By Jean Chemnick
When EPA released its Affordable Clean Energy rule last month, it appeared to leave Alaska, Hawaii and U.S. territories out of its cost-benefit analysis.
The regulatory impact analysis for the power plant carbon rule — posted on EPA’s website on June 19, a few hours after the rule itself — included language strongly hinting that displaced Alaskan villages and flooded Hawaiian coastal infrastructure had never been part of the Trump administration’s controversial accounting for the cost of climate change to the American economy.
That appears to have been a mistake.
A spokesperson for EPA called it a “typo” in an email last Tuesday and two days later reported that the “typo” had been corrected.
But how, exactly, the Trump administration arrived at its carbon cost estimates remains unclear.
The end result is that the Trump administration’s estimates are as low as $1 per ton in the ACE rule and elsewhere.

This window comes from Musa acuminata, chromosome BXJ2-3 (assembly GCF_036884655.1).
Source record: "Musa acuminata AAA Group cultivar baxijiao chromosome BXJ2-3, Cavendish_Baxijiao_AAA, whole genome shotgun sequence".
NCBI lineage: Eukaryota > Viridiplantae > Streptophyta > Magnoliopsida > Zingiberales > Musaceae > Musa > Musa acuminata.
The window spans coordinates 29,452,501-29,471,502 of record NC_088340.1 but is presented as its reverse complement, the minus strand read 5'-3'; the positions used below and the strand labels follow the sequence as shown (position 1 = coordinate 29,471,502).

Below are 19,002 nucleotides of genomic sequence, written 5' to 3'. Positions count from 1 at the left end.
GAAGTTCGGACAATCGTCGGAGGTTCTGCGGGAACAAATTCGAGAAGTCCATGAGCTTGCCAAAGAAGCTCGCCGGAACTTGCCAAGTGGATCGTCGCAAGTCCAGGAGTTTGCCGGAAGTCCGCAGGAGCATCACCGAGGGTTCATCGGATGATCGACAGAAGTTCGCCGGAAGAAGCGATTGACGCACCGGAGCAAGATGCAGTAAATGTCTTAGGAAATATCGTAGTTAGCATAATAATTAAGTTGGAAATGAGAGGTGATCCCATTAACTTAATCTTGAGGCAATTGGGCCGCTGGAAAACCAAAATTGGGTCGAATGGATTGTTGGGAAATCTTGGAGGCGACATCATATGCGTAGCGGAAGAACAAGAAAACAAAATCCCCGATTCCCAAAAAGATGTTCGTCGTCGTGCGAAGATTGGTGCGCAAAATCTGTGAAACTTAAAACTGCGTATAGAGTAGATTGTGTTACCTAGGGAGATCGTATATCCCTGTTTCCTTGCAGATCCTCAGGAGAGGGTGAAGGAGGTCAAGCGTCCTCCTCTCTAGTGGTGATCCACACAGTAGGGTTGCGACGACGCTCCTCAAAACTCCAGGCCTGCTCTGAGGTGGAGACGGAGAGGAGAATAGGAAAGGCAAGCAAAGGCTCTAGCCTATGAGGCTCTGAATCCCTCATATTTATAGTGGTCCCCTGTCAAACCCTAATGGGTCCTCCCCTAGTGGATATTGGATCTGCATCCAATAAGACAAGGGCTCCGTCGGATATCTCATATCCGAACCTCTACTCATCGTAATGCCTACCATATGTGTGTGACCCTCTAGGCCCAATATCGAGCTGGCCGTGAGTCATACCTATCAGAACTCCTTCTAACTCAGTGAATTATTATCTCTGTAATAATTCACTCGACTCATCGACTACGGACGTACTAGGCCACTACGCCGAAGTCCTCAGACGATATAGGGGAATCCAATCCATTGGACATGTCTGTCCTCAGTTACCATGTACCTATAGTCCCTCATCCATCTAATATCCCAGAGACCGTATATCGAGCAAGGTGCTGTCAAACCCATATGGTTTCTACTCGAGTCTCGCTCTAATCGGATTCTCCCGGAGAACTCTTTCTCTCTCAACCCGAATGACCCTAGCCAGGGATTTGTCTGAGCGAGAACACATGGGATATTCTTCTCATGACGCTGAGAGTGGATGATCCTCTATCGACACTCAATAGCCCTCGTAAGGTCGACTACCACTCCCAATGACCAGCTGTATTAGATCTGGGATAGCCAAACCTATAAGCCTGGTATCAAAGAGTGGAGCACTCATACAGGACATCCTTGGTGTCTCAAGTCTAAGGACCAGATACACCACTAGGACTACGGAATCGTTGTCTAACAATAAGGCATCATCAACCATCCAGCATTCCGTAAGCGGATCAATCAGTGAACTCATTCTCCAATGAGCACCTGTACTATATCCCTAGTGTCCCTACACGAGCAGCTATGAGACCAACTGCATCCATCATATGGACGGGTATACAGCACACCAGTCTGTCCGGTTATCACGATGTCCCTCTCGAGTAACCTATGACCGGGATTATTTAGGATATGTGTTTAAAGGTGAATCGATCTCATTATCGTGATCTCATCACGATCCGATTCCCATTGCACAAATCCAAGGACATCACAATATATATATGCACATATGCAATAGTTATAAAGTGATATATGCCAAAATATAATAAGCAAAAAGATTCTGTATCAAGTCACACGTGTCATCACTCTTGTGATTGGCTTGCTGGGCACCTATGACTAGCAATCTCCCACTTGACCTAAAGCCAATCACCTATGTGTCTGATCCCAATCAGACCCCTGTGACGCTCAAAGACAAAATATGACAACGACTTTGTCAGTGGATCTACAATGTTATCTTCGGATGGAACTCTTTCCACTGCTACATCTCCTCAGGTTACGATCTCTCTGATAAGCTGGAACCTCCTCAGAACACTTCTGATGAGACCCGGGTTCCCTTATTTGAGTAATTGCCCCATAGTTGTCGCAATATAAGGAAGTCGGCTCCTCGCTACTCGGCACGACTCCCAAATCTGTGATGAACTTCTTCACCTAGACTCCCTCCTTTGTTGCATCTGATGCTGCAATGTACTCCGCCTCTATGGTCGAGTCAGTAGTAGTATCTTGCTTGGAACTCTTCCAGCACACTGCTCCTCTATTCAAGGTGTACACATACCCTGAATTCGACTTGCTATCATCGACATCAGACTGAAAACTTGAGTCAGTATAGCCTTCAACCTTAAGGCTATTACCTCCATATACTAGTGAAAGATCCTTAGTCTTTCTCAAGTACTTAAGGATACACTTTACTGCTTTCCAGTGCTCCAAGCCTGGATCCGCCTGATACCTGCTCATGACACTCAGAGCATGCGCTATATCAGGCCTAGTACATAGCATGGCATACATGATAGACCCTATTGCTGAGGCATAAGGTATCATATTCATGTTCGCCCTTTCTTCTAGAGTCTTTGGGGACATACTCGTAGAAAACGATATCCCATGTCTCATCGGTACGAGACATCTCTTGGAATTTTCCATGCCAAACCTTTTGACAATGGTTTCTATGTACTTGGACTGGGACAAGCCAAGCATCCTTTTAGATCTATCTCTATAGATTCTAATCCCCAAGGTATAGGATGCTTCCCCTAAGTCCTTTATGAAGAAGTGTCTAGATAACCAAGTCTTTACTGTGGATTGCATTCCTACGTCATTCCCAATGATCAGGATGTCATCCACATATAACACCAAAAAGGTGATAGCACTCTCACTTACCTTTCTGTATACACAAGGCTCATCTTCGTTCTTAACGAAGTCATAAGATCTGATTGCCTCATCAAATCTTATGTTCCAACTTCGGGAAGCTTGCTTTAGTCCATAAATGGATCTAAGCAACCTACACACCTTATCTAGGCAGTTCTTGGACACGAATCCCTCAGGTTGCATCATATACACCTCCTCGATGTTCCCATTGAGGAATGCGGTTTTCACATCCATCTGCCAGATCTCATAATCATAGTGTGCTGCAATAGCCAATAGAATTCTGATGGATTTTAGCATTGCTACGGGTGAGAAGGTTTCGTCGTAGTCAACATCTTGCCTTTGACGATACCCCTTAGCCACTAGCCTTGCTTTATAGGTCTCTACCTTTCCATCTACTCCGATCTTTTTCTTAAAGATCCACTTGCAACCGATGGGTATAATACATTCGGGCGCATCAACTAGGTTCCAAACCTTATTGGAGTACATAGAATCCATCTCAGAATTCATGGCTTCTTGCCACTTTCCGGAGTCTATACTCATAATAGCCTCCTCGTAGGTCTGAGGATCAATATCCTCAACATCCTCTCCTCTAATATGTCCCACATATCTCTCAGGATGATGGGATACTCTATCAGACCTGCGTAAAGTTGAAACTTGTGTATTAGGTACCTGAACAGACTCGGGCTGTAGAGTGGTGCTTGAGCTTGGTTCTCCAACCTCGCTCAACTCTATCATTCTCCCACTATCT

“They looked for two dials that would reduce the social cost of carbon as much as possible, they found them, and they turned them,” said Michael Greenstone, a chief economist at the Council of Economic Advisers under Obama.
The lower the estimate for the cost of carbon, the costlier cutting carbon looks. Because it used the U.S.-only figures, the ACE rule’s cost-benefit analysis showed the rule’s relatively modest costs exceeded its benefits by nearly $1 billion over 15 years.
“The dream of all policy wonks is to have evidence-based policymaking where the evidence leads to the policy,” said Greenstone, who is now an economics professor at the University of Chicago. “This looks and smells an awful lot like evidence-based policymaking where you decide what the policy is going to be and then go back and make the evidence up.”
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